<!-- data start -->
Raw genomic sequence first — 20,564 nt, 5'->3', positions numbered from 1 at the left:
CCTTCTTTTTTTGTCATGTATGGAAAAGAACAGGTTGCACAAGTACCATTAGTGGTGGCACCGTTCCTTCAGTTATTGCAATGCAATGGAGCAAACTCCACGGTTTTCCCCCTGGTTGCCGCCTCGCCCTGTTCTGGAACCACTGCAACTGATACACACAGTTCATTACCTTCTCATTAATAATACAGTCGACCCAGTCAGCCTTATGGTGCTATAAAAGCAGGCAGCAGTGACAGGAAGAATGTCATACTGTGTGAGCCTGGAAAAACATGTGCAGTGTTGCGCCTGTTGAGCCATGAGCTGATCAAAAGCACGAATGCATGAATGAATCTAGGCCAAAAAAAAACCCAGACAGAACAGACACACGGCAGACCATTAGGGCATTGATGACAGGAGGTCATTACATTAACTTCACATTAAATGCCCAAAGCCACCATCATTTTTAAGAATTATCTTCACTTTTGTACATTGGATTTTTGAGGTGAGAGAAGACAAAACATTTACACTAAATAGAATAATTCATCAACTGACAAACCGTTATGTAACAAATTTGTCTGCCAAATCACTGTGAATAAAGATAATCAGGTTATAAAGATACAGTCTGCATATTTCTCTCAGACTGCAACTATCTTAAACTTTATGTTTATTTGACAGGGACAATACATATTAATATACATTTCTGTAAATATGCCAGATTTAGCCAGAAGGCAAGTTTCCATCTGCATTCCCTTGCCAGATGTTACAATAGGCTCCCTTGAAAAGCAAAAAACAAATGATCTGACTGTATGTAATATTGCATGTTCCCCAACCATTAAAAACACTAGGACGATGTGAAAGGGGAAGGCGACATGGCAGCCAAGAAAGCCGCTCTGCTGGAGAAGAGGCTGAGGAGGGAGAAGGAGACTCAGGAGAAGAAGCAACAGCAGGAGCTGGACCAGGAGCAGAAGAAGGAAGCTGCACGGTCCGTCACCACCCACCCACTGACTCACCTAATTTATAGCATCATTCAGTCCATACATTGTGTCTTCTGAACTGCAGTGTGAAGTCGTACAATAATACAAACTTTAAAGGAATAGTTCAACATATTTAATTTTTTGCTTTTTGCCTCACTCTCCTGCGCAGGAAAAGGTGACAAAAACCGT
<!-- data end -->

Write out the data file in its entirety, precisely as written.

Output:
Raw genomic sequence first — 20,564 nt, 5'->3', positions numbered from 1 at the left:
CCTTCTTTTTTTGTCATGTATGGAAAAGAACAGGTTGCACAAGTACCATTAGTGGTGGCACCGTTCCTTCAGTTATTGCAATGCAATGGAGCAAACTCCACGGTTTTCCCCCTGGTTGCCGCCTCGCCCTGTTCTGGAACCACTGCAACTGATACACACAGTTCATTACCTTCTCATTAATAATACAGTCGACCCAGTCAGCCTTATGGTGCTATAAAAGCAGGCAGCAGTGACAGGAAGAATGTCATACTGTGTGAGCCTGGAAAAACATGTGCAGTGTTGCGCCTGTTGAGCCATGAGCTGATCAAAAGCACGAATGCATGAATGAATCTAGGCCAAAAAAAAACCCAGACAGAACAGACACACGGCAGACCATTAGGGCATTGATGACAGGAGGTCATTACATTAACTTCACATTAAATGCCCAAAGCCACCATCATTTTTAAGAATTATCTTCACTTTTGTACATTGGATTTTTGAGGTGAGAGAAGACAAAACATTTACACTAAATAGAATAATTCATCAACTGACAAACCGTTATGTAACAAATTTGTCTGCCAAATCACTGTGAATAAAGATAATCAGGTTATAAAGATACAGTCTGCATATTTCTCTCAGACTGCAACTATCTTAAACTTTATGTTTATTTGACAGGGACAATACATATTAATATACATTTCTGTAAATATGCCAGATTTAGCCAGAAGGCAAGTTTCCATCTGCATTCCCTTGCCAGATGTTACAATAGGCTCCCTTGAAAAGCAAAAAACAAATGATCTGACTGTATGTAATATTGCATGTTCCCCAACCATTAAAAACACTAGGACGATGTGAAAGGGGAAGGCGACATGGCAGCCAAGAAAGCCGCTCTGCTGGAGAAGAGGCTGAGGAGGGAGAAGGAGACTCAGGAGAAGAAGCAACAGCAGGAGCTGGACCAGGAGCAGAAGAAGGAAGCTGCACGGTCCGTCACCACCCACCCACTGACTCACCTAATTTATAGCATCATTCAGTCCATACATTGTGTCTTCTGAACTGCAGTGTGAAGTCGTACAATAATACAAACTTTAAAGGAATAGTTCAACATATTTAATTTTTTGCTTTTTGCCTCACTCTCCTGCGCAGGAAAAGGTGACAAAAACCGT